If you're new to gardening, a good place to start would be with a small herb garden or wildflower garden. You will need a garden rake to clear the space of stones and debris, some canes to lay on the earth to make sure the seed is spreading evenly, and some herb or wildflower seeds. A particularly joyful pastime is planting sunflowers with the family, competing over whose climbs the highest come the summer months.
9. Learn the art of flower arranging
Best for those with an interest in both art and flowers
- Very creative
- Will brighten up interiors
- Good for beginners
- We can't think of any!
For anyone who appreciates a beautiful assortment of blooms, this is a relaxing and creative way to spend an hour or two, with a beautiful finished product that will enhance your living spaces. What makes this hobby so popular is how accessible it is - anyone can have a go and the finished result is unlikely to be anything but beautiful. Plus, whether you opt to pick wildflowers from the garden, or pick up some affordable blooms in your local grocery store, everything you need is readily available.
Long gone are the days when flower arranging meant sticking to traditional arrangements, with much more scope for creativity. A quick scout around on Pinterest or Instagram should give you all the inspiration you need to try flower arranging, but if you want something more prescriptive, there are plenty of in-depth tutorials online to help you learn the basics before you find your own flair, like this flower arranging step-by-step guide from Celebrity Florist Carly Cylinder.
10. Up your photography game
Best for people who love to document their memories
- A skill you can use anywhere
- Creative and encourages mindfulness
- Documents significant moments
- Equipment can be expensive
- Editing can be time consuming
Photography is one of the best hobbies to do at home because if you want to start with the basics, you don't need to buy anything extra. Sure, you could splash out hundreds - even thousands - on an expensive camera, but thanks to the latest smartphones, every woman and her iPhone has the potential to be a great photographer.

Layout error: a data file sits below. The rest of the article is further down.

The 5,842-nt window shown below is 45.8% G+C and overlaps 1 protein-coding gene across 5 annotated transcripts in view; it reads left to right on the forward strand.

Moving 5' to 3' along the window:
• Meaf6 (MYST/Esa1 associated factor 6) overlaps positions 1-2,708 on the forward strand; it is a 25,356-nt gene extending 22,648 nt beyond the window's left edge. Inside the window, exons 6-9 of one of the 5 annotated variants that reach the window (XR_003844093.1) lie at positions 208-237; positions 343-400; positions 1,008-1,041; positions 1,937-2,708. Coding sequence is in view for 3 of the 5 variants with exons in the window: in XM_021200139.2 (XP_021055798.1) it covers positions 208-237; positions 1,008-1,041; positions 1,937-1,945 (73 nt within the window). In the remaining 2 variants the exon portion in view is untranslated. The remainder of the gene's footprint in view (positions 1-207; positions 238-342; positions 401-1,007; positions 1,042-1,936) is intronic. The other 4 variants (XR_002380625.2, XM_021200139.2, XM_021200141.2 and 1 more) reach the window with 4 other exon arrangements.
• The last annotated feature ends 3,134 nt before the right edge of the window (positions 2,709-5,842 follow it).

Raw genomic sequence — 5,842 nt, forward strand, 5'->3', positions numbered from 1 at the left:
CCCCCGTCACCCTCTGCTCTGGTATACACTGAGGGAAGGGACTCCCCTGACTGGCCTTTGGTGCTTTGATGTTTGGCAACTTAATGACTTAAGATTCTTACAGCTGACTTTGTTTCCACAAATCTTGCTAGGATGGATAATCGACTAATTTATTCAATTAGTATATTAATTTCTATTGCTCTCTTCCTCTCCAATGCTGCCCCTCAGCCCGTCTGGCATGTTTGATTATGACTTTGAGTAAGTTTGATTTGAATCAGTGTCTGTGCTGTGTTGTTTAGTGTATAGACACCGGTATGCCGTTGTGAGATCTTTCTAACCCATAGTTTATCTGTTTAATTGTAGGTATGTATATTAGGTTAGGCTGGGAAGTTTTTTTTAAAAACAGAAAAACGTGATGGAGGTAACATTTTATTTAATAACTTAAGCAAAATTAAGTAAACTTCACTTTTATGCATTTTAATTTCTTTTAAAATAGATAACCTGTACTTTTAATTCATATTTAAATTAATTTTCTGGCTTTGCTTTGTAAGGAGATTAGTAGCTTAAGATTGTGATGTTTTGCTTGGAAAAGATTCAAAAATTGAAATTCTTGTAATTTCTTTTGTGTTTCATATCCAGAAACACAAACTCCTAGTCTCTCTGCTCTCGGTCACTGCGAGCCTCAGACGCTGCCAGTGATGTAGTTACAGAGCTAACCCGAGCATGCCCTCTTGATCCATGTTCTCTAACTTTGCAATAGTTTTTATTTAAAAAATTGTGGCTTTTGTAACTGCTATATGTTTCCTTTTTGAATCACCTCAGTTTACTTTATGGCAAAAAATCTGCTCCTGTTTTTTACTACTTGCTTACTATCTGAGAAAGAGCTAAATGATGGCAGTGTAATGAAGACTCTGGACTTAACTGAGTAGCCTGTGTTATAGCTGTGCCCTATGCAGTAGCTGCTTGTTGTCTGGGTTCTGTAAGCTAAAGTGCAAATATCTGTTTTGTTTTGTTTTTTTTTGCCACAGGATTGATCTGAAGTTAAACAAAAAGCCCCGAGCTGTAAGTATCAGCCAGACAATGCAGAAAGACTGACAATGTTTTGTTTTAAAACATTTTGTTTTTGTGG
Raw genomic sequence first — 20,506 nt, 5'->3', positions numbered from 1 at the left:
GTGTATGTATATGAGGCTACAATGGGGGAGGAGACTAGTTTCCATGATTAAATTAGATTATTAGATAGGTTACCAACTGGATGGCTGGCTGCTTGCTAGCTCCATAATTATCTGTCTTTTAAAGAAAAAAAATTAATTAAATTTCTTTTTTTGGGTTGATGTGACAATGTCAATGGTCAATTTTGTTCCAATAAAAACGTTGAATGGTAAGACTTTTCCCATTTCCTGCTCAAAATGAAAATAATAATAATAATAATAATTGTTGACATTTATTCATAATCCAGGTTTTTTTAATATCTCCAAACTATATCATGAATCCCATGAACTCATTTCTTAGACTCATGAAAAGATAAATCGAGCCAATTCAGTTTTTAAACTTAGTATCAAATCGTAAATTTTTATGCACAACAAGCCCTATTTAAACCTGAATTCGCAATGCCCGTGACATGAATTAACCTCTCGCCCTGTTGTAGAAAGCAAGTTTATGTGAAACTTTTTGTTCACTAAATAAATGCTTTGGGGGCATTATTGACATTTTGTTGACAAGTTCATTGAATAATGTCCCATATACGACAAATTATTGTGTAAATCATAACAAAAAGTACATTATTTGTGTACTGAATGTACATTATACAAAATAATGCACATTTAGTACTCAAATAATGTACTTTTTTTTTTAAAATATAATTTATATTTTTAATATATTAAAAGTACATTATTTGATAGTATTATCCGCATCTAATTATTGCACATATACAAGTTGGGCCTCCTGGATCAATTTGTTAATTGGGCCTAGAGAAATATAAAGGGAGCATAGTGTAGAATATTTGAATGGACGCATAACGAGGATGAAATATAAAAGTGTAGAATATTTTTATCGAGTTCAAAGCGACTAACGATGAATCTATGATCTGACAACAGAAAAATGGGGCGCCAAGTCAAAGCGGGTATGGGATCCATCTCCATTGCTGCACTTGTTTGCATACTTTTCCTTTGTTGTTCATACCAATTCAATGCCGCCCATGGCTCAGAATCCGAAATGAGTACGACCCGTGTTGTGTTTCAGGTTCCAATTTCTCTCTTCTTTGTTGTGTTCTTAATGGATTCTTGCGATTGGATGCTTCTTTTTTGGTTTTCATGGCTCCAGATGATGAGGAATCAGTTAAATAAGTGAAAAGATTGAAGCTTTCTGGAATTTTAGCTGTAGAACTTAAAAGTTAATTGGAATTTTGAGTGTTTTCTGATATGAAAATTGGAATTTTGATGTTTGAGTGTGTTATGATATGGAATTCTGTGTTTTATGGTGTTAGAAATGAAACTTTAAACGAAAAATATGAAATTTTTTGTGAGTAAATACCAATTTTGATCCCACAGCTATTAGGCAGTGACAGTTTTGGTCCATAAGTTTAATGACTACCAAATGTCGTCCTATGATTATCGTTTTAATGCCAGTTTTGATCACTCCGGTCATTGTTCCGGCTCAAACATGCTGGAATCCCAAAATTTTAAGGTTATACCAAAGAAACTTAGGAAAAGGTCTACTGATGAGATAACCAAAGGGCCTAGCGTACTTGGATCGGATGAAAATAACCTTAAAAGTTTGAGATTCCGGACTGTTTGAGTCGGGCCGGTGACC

Whether you're amassing an enviable Instagram-ready photo album or looking to get published in a magazine, photography offers the opportunity to capture memories, improve your eye for detail and relieve anxiety, as you spend much of your time focusing on your surroundings and living in the moment.
While anyone can take a picture, it takes a certain finesse and the right techniques to really capture the right angles. Take a photography course online before you get started and make sure you read up on which camera is best for you. A DSLR camera, for example, is ideal for a beginner - easy to use and starting price points are accessible.
11. Experiment with photo collage
Best for those who want a visual reminder of the good times
- A fun way to store your memories
- Collages make great gifts
- Can be messy
- Time consuming
Is there anything more joyful than looking through old photograph albums, recalling happy pastimes? The more candid the shots the better, if you ask us. And after you've brushed up on your photography skills, why not learn how to showcase your photographs in a unique and beautiful way?
This goes the same for old (particularly black and white!) photographs too. Dig out those old albums that have been gathering dust in a cupboard somewhere for years and bring the memories back to life with some crafty presentation. Collages can be displayed in your home in frames in meaningful shapes or patterns such as a map or a heart, or strung up with string or wire to make personalized bunting.
If you favor the vintage look, reprint old photographs onto polaroids for a retro starting point. And, on that note, if you don't own an expensive digital camera, there's something wonderfully nostalgic about snapshots captured with a good old-fashioned disposable camera, which you can pick up for around $5 online. Your local Costco or Walgreens should offer disposable camera development services.
Discover a new passion and find some time for yourself with our list of hobbies.